Iowa prepares for road disadvantage at Purdue

Big Ten teams have had a significant advantage when playing at home, and the Hawkeyes will be on the wrong side of it against the Boilermakers.


Lily Smith

Iowa forward Joe Wieskamp reacts after making a layup during the Iowa/Michigan men’s basketball game at Carver-Hawkeye Arena on Friday, February 1, 2019. The Hawkeyes took down the No. 5 ranked Wolverines, 74-59. (Lily Smith/The Daily Iowan)

Pete Ruden, Pregame Editor

Home teams run the Big Ten.

Teams playing at home in the conference hold a record of 139-31, and Purdue has been one of those dominant teams when playing in West Lafayette.

The Boilermakers own a 9-2 mark at their home arena, including a 29-point victory over a top-10 Michigan State squad on Jan. 12.

Purdue will attempt to make Iowa’s matchup against the Boilermakers at Mackey Arena today just as difficult.

“Intense atmosphere,” Iowa head coach Fran McCaffery said. “One of the best in college basketball, so it’s always a tough place to play.”

Purdue’s roster boasts players such as Trevion Williams, Eric Hunter Jr., and Matt Haarms, who have heated up at times in the past month. That makes Iowa’s one-game road trip to West Lafayette on Wednesday even more challenging.

“I really like their team,” Iowa head coach Fran McCaffery said. “I think they have a lot of different pieces that make them difficult to prepare for. They’ve got some guys who are shooting the ball well. There was a stretch where they weren’t. Now, they’re shooting the ball really well, which changes everything with regard to Williams, and Haarms, and [Evan] Boudreaux.”

The challenge of playing on the road in the Big Ten means the Hawkeyes will have to keep playing the defense that has helped them win games down the stretch in recent weeks.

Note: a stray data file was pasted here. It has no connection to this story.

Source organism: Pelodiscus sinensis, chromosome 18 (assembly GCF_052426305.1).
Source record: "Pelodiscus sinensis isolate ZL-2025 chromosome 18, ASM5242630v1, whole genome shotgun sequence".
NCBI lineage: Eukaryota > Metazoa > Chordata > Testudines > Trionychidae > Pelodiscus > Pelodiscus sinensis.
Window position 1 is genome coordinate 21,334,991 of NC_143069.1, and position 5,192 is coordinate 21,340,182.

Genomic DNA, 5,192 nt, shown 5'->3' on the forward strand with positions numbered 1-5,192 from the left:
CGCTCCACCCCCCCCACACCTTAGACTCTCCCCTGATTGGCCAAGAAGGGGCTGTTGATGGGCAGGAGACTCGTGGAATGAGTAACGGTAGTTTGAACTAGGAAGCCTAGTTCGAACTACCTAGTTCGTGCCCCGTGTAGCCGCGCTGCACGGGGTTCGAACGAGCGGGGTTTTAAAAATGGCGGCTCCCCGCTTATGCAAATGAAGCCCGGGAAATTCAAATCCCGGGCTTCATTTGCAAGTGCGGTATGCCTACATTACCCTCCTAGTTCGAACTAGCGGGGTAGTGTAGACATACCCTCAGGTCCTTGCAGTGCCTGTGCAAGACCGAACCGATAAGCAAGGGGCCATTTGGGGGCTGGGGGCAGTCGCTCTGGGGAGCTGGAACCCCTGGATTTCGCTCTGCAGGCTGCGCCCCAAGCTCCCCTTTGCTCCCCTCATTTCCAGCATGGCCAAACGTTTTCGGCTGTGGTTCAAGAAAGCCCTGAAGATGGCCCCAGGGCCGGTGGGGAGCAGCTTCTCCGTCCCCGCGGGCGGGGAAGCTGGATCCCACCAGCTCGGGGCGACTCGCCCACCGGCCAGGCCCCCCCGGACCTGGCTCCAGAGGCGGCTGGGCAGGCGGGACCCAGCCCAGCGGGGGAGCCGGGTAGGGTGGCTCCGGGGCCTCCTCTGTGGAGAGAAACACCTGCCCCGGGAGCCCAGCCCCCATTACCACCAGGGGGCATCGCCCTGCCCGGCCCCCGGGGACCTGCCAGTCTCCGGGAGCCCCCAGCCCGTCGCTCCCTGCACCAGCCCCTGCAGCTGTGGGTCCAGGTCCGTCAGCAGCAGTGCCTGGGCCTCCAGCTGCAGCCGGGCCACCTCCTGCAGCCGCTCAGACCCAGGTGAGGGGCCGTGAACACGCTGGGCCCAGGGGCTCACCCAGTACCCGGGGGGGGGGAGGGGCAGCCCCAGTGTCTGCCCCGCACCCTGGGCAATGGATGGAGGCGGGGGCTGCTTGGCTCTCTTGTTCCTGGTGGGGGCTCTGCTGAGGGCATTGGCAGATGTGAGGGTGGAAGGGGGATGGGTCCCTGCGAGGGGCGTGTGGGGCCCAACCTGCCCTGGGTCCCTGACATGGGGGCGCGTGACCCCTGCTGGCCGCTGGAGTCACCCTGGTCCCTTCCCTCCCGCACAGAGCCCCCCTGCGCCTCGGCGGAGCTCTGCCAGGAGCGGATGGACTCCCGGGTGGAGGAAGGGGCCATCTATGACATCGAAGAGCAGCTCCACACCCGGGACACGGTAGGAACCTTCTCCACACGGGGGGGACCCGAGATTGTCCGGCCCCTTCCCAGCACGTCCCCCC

In Iowa’s last four home contests — including games against ranked Michigan, Rutgers, and Illinois teams — it pulled of single-digit victories by coming up with stops when it needed.

That won’t be as easy in enemy territory.

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McCaffery attributed his team’s ability to lock in at the end of games to his players knowing the situation.

No matter the score or number of fouls committed, the Hawkeyes have shown they understand each other with the game on the line.

Without the crowd on its side, Iowa will attempt to tap into a new level of late-game heroics if need be.

“All five guys have to be on the same page,” McCaffery said. “I think it comes down to, in this case, a smart group that’s mentally tough and is connected.”

Also on Iowa’s side are two players who have found their way onto prestigious lists midway through the conference schedule.

Big Ten leading scorer and national player of the year candidate Luka Garza earned a spot on the Wooden Award Late Season Top-20 list. Joe Wieskamp is a finalist for the Jerry West Award, given to the top shooting guard in the country.

Garza’s accolade does not come as a surprise.

The Washington native leads the conference with 23 points per game and has received plenty of national recognition.

Wieskamp, however, quietly ranks ninth in the conference with 15.1 points per game.

As is the case with most games, both players will be at the top of the Boilermakers’ scouting reports.

“I think [Garza] has gotten a lot of the talk, and rightfully so — his numbers are off the charts,” McCaffery said. “I think on a national level, people know who [Wieskamp] is. NBA guys know who he is. We certainly appreciate him.”